253, or Tube Theatre
In the early days of the Internet, 253 (‘the story of seven cars and a crash,’ set on the London Underground) was conceived by Geoff Ryman as an online-only novel. Its innovative game-style format allowed the reader not only an omniscient look into the unedited contents of every single passenger’s mind, but also let them click on hypertext links to explore each passenger’s inner life as they hurtle unknowingly towards their death.
There’s a sustained sense of mourning that pervades the novel; it’s not surprising to find out that 253 is set on the date in 1995 that the author learned his best friend was dying of AIDS. While it was conceived long before July 2007 and I originally read it in 2005, the possibility of death on the Tube has always been a real one, and that knowledge gives 253 more immediacy and poignancy.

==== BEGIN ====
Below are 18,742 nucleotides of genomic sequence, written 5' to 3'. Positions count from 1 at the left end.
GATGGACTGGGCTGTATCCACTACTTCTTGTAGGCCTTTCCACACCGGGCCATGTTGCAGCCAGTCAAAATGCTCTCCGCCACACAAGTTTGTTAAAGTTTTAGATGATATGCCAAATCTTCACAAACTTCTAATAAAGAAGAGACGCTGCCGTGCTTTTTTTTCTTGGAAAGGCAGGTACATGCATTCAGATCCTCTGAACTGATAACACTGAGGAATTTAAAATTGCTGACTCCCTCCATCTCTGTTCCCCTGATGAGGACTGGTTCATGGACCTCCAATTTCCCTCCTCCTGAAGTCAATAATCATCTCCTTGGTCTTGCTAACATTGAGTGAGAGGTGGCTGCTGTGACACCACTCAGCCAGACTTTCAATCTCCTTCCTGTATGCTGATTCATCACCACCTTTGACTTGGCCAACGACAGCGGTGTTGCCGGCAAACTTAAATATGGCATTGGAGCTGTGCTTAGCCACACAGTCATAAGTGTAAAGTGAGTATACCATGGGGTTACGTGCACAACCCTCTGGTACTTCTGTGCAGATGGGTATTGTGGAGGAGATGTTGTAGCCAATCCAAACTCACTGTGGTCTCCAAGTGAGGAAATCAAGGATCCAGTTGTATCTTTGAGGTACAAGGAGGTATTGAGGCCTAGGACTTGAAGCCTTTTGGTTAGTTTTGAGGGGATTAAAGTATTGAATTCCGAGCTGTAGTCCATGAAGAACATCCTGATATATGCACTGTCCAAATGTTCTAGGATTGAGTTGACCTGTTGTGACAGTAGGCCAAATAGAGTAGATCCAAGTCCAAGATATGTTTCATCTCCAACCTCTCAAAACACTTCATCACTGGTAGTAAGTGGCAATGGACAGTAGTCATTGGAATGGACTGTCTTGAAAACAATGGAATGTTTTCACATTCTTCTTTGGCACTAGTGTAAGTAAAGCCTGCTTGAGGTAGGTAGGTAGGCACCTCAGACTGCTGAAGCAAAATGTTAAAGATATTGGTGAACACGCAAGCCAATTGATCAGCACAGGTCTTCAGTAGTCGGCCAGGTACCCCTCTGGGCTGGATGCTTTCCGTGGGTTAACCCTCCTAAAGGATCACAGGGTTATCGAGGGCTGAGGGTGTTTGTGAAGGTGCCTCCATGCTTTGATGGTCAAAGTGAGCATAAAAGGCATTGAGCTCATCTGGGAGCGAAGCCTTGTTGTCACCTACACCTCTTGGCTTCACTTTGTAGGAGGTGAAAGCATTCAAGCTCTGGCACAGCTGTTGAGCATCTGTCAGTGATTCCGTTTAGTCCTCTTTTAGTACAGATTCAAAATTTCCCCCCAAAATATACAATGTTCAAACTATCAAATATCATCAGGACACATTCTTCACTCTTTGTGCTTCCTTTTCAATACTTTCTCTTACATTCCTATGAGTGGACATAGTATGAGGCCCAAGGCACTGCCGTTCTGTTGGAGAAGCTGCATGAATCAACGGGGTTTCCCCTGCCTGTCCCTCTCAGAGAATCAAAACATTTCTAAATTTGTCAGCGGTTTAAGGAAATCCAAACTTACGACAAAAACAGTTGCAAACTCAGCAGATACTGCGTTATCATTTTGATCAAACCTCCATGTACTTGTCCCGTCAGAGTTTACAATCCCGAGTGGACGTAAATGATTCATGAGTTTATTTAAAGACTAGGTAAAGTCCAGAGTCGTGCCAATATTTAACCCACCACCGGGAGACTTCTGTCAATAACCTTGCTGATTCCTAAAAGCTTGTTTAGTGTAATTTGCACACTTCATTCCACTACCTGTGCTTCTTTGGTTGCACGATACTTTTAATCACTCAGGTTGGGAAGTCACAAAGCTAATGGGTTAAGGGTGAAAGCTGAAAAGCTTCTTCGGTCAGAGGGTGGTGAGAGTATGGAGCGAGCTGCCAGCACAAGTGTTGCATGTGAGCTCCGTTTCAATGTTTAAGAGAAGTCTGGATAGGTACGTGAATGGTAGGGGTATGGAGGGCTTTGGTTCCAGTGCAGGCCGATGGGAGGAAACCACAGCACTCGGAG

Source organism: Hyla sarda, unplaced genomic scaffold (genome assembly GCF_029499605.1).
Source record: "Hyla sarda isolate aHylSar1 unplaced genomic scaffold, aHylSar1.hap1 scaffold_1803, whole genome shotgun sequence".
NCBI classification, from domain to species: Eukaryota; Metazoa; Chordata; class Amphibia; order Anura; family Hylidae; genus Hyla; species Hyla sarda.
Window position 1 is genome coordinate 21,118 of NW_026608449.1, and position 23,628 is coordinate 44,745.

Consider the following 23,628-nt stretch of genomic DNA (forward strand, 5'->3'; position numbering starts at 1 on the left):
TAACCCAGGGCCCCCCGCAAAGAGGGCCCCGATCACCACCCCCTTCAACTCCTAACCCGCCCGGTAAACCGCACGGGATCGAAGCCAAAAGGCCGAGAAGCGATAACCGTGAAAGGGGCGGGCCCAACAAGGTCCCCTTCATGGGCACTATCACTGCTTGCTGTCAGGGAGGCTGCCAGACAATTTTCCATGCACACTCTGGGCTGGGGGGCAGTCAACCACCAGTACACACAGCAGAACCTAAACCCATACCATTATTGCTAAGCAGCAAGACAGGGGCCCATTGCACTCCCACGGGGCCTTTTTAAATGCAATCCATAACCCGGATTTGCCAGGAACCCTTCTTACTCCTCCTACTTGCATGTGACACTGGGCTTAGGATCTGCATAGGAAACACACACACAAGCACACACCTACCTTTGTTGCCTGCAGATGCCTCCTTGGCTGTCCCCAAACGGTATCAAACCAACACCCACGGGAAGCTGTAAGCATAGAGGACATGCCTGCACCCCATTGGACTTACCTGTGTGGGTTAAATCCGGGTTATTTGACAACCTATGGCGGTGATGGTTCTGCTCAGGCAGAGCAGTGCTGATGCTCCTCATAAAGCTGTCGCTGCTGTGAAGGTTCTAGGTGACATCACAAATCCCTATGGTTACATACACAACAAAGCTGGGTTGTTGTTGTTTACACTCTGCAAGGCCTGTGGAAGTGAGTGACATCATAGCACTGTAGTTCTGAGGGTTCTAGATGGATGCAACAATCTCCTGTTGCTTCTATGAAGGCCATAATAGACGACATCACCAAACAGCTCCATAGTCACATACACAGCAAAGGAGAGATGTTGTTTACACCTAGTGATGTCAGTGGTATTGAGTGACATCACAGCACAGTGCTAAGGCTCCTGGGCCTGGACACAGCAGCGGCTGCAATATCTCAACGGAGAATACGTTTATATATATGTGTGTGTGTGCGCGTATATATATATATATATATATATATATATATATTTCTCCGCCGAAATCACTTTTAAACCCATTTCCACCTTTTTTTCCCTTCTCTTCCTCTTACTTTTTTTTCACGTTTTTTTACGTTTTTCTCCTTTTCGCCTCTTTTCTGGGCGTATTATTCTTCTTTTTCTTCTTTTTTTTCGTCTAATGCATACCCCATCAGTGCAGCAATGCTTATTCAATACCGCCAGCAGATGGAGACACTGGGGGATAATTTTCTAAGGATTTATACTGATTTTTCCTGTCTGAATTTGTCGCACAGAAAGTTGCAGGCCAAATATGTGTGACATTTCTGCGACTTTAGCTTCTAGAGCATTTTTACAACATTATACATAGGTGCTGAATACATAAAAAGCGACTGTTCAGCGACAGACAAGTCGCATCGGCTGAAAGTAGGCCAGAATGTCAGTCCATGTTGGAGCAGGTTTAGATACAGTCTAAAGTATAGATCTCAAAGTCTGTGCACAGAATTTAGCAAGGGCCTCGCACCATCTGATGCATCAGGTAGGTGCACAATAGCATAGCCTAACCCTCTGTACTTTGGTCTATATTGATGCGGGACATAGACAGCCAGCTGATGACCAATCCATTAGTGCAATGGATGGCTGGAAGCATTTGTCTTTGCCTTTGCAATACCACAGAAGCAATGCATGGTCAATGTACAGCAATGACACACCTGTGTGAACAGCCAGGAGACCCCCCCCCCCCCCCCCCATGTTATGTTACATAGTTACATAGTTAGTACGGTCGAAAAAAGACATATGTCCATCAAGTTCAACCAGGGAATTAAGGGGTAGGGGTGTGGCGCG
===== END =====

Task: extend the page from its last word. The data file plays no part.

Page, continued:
The html-only version of 253 is still live; it looks a bit clunky now, but still exciting. It actually feels less common today to see a writer exploring the possibilities of the internet for encouraging emotional connections; we tend to treat the online world as a place to create marketing add-ons for print books. Perhaps we need to look again at Ryman’s example. For me, 253’s print version emphasises the separateness and essentially unreachable nature of the passengers, while the online version- purely through format- reinforces their connections. I feel both versions are entirely valid in their own ways, and both are well worth exploring.